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CivilComp Proceedings
ISSN 17593433 CCP: 84
PROCEEDINGS OF THE FIFTH INTERNATIONAL CONFERENCE ON ENGINEERING COMPUTATIONAL TECHNOLOGY Edited by: B.H.V. Topping, G. Montero and R. Montenegro
Paper 21
Computer Simulations for a Fractional Calculus Derived Internet Traffic Model C. Aguirre^{1}, D. Campos^{1}, P. Pascual^{1} and L. Vázquez^{2}^{3}
^{1}GNB, Department of Engineering Informatics, Escuela Politécnica Superior, Universidad Autónoma of Madrid, Spain
C. Aguirre, D. Campos, P. Pascual, L. Vázquez, "Computer Simulations for a Fractional Calculus Derived Internet Traffic Model", in B.H.V. Topping, G. Montero, R. Montenegro, (Editors), "Proceedings of the Fifth International Conference on Engineering Computational Technology", CivilComp Press, Stirlingshire, UK, Paper 21, 2006. doi:10.4203/ccp.84.21
Keywords: internet, traffic model, fractional calculus, packet delay.
Summary
In this work we explore, by means of computer simulations, the behavior of a traffic model
that present a time delay in packet transmission. Some network traffic characteristics are
more efficiently described in terms of fractal than conventional stochastic processes.
Longrange dependency in statistical moments have been
found in corporate, local and widearea networks [1,2]. In these works, the
correlation function of network process decays much more slowly than exponential, showing
in fact a powerlaw decay. This behavior has been explained on the basis of diffusion
processes that describes the evolution of a system with the properties of information loss. This
powerlaw dependence can be explained in the light of fracionary calculus and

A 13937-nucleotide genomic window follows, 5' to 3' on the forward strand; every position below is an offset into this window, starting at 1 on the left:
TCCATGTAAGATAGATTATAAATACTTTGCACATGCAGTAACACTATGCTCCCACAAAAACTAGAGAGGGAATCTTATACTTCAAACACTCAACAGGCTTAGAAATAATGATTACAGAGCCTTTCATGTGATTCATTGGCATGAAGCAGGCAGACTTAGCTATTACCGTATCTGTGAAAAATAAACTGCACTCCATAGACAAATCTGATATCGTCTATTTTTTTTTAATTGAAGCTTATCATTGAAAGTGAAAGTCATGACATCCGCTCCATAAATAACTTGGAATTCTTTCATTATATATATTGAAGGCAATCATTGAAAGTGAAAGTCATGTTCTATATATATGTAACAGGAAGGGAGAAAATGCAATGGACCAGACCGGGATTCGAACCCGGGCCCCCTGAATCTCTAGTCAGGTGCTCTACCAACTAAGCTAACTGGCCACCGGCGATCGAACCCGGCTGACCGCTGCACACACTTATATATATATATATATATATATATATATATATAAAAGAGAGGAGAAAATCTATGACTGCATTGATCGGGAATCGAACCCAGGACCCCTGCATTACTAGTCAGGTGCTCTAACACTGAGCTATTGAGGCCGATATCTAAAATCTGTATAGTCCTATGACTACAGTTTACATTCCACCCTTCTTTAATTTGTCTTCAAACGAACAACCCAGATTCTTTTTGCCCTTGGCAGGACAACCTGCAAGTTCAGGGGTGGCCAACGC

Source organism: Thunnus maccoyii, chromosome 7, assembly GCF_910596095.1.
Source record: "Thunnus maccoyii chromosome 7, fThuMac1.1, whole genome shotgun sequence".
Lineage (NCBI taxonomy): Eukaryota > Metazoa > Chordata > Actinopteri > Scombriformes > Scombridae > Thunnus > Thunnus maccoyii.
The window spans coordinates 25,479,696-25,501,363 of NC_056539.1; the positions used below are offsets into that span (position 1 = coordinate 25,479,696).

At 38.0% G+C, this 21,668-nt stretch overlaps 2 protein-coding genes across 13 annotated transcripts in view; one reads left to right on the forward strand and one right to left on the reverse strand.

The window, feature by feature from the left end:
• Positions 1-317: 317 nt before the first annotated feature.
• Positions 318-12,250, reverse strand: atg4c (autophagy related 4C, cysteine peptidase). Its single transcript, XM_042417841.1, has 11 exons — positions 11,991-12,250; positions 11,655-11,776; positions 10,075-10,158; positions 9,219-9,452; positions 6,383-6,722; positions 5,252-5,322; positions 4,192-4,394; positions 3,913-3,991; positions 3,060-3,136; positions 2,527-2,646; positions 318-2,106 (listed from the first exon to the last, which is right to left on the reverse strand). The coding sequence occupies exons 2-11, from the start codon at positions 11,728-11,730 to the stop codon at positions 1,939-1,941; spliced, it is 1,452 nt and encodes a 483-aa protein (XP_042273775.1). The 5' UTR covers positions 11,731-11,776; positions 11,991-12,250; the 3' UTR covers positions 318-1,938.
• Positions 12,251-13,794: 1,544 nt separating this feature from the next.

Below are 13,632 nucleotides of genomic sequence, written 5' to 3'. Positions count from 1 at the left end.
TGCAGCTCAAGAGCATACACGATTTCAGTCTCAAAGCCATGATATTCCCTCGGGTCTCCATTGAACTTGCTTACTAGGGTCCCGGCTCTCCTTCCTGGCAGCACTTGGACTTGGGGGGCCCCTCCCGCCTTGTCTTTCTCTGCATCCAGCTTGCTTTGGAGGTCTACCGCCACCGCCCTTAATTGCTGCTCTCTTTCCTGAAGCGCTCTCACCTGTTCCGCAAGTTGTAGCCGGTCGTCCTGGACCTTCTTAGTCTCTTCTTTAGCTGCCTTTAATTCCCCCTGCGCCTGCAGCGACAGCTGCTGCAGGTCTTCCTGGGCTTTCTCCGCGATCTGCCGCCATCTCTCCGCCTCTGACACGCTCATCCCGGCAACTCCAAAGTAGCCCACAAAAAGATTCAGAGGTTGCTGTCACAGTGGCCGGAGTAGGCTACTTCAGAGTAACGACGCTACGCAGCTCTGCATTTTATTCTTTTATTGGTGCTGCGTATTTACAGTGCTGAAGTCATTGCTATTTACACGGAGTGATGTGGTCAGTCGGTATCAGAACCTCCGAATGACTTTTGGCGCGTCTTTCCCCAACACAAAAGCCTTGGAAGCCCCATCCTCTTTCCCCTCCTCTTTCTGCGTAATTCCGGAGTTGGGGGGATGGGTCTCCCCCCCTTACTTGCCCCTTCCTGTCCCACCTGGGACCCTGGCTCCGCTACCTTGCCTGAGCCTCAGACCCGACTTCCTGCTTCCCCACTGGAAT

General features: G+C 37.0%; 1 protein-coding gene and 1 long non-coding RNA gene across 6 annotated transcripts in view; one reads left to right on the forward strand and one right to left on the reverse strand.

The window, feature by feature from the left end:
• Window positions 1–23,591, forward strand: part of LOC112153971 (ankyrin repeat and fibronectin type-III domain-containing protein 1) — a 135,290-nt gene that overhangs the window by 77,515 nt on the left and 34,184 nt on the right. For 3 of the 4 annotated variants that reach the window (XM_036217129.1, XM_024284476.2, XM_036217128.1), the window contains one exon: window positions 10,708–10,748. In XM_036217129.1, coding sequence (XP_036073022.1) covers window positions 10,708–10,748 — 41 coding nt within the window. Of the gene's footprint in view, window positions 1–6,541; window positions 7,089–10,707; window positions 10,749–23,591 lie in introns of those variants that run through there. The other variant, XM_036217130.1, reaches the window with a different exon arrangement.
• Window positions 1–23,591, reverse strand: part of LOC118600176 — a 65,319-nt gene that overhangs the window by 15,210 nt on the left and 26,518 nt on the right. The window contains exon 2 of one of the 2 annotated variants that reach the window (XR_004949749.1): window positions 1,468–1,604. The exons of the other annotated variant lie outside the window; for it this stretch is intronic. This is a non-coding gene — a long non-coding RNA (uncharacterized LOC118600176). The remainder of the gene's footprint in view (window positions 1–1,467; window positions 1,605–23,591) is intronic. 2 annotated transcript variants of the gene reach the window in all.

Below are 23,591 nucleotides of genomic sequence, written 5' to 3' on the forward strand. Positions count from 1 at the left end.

fractional derivative equations [3]. In this framework, some models of
internet traffic have been developed on the basis of fractional calculus. For example in
[4] the most probable number of packets in the site x at the moment t, n(x,t)
is estimated with the assumption that the time delay of packet transmission between
two given nodes is given by a probability density of the form:
where the packet loss situation corresponds to a condition that the packet will not leave one of the intermediate nodes in its route. Even when these works present interesting analytical results, there is no a comparison between these analytical results and the behavior observed in real data or in data obtained by computer simulations. In [4] a theoretical model for network traffic is developed when the probability distribution function follows the expression given by equation (55). The equation of package migration can be expressed as a fractional derivative equation of the form: If we assume the initial conditions and we obtain: where c(x,t) is the correlation function. In our simulations a set of packages has to cross a number of intermediate nodes in order to go from the source to the destination. Different path lengths are possible. Each node maintains a queue of packages. One source node sends a file of packages to a destination node by a route of r intermediate step nodes. Each package has a time counter that represents the time that rests to send the package to the following node. The following occurs at each time instant for each node.
The behavior of n(x,t) in our simulations is similar to the one predicted by theoretical model. We obtain a different behavior in the correlation c(x,t). The theoretical model predicts a growth in the value of c(x,t) as x or t increase and in our simulation a decrease in the value of c(x,t) is observed. References
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